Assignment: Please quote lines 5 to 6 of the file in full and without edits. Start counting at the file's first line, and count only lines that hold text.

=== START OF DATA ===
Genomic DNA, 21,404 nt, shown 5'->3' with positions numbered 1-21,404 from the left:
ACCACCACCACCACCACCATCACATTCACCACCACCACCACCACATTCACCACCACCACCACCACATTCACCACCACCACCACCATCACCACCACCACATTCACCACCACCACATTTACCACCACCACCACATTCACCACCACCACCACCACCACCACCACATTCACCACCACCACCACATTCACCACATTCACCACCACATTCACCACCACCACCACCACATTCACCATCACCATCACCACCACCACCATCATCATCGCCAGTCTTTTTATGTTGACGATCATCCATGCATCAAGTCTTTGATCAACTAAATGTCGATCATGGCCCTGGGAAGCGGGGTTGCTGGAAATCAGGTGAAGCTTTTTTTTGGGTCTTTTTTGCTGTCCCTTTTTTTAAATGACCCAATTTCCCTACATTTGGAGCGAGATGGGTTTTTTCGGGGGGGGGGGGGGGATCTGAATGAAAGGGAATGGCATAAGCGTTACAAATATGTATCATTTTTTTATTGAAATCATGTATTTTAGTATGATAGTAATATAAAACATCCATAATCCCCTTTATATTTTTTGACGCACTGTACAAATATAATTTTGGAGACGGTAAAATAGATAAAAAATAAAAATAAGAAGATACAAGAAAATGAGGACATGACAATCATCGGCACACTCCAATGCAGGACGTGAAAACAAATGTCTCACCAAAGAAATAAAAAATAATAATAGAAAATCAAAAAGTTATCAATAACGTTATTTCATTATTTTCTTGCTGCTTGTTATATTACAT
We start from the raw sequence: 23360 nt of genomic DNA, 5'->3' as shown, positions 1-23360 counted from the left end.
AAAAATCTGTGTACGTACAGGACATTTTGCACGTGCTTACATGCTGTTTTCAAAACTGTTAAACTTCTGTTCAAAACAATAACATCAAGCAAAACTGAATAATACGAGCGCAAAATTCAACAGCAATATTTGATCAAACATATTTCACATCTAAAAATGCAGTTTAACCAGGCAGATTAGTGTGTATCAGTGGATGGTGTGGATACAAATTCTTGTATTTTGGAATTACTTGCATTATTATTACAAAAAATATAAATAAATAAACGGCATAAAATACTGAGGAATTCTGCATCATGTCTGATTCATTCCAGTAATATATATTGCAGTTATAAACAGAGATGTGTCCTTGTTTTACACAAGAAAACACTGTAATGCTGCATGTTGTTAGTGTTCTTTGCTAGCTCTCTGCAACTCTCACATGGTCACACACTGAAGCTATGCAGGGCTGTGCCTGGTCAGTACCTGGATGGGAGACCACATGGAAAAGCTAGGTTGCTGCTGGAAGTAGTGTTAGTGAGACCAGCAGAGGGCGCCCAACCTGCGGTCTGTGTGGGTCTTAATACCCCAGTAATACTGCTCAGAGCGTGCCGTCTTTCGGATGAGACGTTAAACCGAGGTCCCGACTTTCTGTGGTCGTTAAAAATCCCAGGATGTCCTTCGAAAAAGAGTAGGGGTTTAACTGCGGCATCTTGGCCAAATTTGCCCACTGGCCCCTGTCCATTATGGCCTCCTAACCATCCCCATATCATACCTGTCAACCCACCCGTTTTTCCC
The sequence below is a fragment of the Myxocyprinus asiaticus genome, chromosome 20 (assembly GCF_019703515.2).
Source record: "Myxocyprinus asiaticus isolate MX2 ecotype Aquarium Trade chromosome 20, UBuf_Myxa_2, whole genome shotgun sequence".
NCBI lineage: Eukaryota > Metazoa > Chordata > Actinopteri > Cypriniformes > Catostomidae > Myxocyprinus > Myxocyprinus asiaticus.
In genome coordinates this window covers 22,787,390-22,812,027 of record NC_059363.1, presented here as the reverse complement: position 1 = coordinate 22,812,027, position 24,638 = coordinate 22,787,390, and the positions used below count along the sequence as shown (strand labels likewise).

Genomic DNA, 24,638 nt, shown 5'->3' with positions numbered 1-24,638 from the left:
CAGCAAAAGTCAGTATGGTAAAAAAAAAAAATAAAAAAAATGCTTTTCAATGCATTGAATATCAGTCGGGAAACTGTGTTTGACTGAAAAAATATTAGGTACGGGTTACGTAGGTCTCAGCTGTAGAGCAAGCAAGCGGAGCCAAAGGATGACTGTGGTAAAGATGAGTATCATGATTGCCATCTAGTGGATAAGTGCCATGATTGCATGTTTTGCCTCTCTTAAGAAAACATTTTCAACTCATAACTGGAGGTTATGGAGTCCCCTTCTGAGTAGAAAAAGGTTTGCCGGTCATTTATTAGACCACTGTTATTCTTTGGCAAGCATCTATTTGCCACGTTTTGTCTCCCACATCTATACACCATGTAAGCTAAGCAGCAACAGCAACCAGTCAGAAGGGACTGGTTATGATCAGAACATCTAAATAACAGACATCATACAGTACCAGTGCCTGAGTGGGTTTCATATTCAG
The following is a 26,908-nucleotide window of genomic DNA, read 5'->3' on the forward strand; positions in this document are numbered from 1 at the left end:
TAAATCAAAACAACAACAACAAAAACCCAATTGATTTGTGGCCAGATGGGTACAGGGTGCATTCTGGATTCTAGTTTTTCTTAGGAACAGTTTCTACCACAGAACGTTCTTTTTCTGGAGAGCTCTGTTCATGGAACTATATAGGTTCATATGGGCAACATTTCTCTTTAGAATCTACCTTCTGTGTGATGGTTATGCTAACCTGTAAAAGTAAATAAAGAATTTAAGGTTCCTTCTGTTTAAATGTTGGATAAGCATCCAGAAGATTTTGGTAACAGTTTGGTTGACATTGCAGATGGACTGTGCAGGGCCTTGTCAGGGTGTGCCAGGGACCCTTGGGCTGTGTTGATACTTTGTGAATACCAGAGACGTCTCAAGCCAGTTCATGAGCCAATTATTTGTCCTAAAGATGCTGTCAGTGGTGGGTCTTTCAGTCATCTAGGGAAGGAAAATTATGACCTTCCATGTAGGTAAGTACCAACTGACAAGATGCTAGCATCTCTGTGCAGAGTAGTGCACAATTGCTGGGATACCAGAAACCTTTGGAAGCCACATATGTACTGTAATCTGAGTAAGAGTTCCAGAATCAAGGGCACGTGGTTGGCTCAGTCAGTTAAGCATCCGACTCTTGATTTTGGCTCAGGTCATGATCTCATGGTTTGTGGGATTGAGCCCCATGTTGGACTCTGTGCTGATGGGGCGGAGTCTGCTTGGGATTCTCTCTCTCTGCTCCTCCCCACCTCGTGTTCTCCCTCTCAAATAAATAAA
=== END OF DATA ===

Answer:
The sequence below is a fragment of the Myxocyprinus asiaticus genome, chromosome 20 (assembly GCF_019703515.2).
Source record: "Myxocyprinus asiaticus isolate MX2 ecotype Aquarium Trade chromosome 20, UBuf_Myxa_2, whole genome shotgun sequence".